The conjunction of DNA and technology raises the question: what can't science do? Alexander Popov

Courtesy of innovations in science and technology, famines, plagues, wars, and infant mortality are now so low that most people living in economically developed countries expect to survive to old age, something which is unprecedented in the history of our species. Our modern society is able to avoid or survive diseases and wars far better than previous civilisations, but one of the final problems facing any civilisation is overextending the bounds of its resources - that is, running out of food.

Some farming practices, such as zero-till farming and applying fertiliser, are able to reduce nutrient losses, or spread them out over a larger area. However, in order to entirely eliminate nutrient losses from the food system, we would need to fertilise crops with our own faeces and dead bodies. Applying artificial fertilisers mined from rocks can help, but these will inevitably run out.

“Physiological evolution has in some cases come close to the limits of what is physically possible.”

Yet now, it seems as if even food production, the ultimate constraint on our survival, could be solved by technology. Bacterial cultures could produce food from thin air (or, rather, water), and be processed into substitutes for much of what we eat. We would still need to grow fruit and vegetables, but the amount of land required for this is tiny compared to what is required to produce animal products.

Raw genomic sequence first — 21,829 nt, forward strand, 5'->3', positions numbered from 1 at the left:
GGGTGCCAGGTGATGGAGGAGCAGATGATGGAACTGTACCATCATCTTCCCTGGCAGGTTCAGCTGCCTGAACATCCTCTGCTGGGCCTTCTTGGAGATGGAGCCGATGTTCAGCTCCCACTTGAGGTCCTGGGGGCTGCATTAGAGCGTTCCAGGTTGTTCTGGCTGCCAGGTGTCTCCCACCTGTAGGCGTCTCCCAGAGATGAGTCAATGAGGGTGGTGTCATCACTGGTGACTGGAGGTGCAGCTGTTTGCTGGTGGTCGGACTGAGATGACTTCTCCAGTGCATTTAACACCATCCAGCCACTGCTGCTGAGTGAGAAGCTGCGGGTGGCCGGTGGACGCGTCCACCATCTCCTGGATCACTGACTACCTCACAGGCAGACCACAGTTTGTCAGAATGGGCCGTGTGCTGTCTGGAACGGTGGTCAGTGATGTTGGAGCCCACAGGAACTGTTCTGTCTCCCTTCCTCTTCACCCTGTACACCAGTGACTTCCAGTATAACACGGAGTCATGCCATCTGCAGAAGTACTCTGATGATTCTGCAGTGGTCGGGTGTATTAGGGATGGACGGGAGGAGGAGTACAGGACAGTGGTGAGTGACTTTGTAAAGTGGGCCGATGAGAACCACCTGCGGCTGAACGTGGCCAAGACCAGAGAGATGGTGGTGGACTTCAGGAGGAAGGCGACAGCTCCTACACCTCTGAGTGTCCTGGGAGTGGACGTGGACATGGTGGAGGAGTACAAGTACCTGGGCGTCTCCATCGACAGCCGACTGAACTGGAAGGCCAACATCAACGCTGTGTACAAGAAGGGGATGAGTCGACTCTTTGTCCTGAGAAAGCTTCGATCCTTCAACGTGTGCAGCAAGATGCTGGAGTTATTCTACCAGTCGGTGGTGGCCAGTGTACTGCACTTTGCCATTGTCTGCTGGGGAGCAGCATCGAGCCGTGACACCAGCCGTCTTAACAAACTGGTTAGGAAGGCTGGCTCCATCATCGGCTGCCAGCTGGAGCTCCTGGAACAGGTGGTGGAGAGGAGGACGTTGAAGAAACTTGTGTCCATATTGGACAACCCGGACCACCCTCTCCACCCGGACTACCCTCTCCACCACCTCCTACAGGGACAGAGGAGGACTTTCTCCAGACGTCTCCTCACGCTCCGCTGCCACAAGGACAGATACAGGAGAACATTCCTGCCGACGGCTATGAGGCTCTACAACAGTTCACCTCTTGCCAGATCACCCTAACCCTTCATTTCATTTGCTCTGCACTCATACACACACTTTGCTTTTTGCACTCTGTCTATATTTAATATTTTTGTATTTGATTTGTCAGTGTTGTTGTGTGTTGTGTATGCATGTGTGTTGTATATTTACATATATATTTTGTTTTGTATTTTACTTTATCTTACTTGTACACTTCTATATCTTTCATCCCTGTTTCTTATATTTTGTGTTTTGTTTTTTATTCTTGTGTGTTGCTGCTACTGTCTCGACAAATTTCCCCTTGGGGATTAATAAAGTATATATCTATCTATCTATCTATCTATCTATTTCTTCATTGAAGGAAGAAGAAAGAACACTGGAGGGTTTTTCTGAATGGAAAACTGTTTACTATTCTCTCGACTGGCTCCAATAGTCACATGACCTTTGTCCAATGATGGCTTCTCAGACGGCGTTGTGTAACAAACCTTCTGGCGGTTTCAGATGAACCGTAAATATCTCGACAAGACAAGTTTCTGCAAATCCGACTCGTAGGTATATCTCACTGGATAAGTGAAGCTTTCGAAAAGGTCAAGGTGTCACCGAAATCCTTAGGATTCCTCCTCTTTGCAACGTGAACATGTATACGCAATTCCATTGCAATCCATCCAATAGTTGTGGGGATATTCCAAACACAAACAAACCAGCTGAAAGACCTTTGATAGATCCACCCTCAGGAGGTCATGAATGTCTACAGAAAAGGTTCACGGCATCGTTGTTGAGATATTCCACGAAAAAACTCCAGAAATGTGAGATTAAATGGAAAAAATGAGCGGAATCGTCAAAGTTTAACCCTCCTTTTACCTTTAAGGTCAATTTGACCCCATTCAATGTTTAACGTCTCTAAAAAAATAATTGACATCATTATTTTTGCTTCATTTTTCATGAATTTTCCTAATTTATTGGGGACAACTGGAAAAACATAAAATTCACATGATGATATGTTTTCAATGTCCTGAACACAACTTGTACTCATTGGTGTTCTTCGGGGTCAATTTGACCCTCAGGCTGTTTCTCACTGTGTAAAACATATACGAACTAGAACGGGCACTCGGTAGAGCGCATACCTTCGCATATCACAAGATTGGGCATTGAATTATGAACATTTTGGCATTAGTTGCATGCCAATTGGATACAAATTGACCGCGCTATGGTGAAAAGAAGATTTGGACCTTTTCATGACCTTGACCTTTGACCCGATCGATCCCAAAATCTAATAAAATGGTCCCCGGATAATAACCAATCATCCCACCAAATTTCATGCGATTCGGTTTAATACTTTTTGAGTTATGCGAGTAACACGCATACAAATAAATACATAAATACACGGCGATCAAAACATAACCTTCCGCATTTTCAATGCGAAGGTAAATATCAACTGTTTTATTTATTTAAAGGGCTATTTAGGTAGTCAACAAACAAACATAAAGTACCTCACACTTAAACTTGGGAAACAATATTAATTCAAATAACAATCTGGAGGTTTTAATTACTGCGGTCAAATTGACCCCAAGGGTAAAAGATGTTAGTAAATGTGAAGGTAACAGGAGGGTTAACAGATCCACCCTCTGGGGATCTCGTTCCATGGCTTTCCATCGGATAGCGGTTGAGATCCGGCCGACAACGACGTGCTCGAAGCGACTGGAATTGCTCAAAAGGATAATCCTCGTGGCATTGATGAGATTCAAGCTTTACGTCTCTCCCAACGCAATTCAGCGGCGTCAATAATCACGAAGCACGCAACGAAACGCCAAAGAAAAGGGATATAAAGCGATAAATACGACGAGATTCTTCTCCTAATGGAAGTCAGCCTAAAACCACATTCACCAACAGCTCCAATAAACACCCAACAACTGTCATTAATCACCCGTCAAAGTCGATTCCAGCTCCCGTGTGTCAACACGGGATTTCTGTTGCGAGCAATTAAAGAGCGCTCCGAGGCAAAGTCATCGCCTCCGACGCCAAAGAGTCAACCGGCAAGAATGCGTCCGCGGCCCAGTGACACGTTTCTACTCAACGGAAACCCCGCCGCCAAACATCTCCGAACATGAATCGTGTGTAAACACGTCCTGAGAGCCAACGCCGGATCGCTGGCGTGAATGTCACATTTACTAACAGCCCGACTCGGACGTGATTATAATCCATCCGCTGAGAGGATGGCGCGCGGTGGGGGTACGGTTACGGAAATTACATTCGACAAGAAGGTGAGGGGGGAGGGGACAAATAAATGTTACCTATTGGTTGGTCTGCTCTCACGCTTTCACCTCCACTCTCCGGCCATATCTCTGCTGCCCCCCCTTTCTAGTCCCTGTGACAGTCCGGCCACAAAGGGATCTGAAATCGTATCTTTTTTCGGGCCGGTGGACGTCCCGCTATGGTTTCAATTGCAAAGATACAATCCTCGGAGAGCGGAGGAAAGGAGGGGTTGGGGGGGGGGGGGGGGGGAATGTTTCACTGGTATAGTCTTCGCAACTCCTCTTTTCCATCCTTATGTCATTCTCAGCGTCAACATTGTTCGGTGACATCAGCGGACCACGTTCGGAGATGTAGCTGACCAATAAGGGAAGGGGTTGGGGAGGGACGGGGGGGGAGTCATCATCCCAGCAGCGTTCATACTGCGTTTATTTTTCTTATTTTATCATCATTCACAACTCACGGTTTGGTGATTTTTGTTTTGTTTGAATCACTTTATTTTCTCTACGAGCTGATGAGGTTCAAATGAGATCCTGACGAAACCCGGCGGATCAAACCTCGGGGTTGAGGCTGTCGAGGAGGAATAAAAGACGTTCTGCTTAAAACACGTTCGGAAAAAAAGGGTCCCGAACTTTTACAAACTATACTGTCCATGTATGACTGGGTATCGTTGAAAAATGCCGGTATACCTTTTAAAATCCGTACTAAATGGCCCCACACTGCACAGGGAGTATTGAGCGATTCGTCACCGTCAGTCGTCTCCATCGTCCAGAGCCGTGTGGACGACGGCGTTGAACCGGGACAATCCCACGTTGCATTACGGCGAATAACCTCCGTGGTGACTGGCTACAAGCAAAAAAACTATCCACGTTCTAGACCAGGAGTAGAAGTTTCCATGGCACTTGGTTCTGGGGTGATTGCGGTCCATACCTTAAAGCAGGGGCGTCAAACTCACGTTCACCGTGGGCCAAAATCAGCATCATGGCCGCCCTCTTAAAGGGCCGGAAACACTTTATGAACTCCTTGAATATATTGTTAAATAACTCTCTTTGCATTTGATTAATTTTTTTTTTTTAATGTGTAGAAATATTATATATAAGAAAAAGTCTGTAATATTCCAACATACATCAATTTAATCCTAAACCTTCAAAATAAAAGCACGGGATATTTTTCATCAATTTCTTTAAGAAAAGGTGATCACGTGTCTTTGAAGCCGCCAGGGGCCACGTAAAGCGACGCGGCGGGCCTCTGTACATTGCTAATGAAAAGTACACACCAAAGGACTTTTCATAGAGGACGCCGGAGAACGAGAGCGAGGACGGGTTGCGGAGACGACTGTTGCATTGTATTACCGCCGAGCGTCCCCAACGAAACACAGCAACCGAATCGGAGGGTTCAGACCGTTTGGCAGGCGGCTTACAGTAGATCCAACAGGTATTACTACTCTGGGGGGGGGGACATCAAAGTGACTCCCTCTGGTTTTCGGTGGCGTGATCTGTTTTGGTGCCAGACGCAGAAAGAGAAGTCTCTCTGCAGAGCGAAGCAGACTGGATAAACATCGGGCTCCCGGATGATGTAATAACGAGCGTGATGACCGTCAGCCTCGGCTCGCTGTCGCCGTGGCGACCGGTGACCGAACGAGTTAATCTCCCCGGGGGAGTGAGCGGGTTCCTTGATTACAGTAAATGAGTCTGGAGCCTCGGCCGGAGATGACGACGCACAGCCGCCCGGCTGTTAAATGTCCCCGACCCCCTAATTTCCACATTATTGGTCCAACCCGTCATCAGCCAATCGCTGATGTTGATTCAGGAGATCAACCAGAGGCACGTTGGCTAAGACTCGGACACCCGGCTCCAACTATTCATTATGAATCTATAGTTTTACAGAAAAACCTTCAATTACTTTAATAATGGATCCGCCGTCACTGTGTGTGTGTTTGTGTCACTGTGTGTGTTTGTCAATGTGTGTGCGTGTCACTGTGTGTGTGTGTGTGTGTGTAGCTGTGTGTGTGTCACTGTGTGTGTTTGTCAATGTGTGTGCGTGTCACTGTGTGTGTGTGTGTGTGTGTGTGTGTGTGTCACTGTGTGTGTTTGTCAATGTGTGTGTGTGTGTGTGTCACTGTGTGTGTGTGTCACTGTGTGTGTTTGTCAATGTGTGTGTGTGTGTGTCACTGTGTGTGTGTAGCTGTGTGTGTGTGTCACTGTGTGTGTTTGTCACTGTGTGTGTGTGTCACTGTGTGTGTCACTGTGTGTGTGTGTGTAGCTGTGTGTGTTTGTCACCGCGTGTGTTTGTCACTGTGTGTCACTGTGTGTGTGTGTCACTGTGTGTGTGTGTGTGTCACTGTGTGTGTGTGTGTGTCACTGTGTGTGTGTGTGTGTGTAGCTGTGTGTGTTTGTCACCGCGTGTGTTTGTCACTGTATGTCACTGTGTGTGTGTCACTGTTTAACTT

Is there any limit to what technology can solve? Thinking about the evolution of technology throughout history helps us address this question. Technology is a part of our cumulative culture, and there is a compelling argument that culture evolves by natural selection acting on memes, analogous to how organisms’ physiology evolves by natural selection acting on genes. In this sense, technological advances and scientific breakthroughs have little to do with individual people, but are to a large extent a product of the culture which these individuals experience. In support of this idea, there are many examples of convergent evolution. Agriculture arose at least 10 times independently. Calculus was formulated by Isaac Newton and Gottfried Leibniz around the same time. Big religions with just one or a few gods tend to evolve from animism and the worship of various spirits, wherever agricultural societies emerged from hunter gathering.

The various developments which eventually led to the iPhone may have been reliant on chance events. But if one of the inventors of Morse code, circuit boards, or miniature batteries had been run over by a bus before their big breakthrough, it seems highly likely that someone else would have made it in their stead, and the iPhone would still ultimately result. If Charles Darwin had never gone on the voyage of the Beagle, it is highly likely that someone else would have discovered evolution by natural selection. In fact, Alfred Russell Wallace did.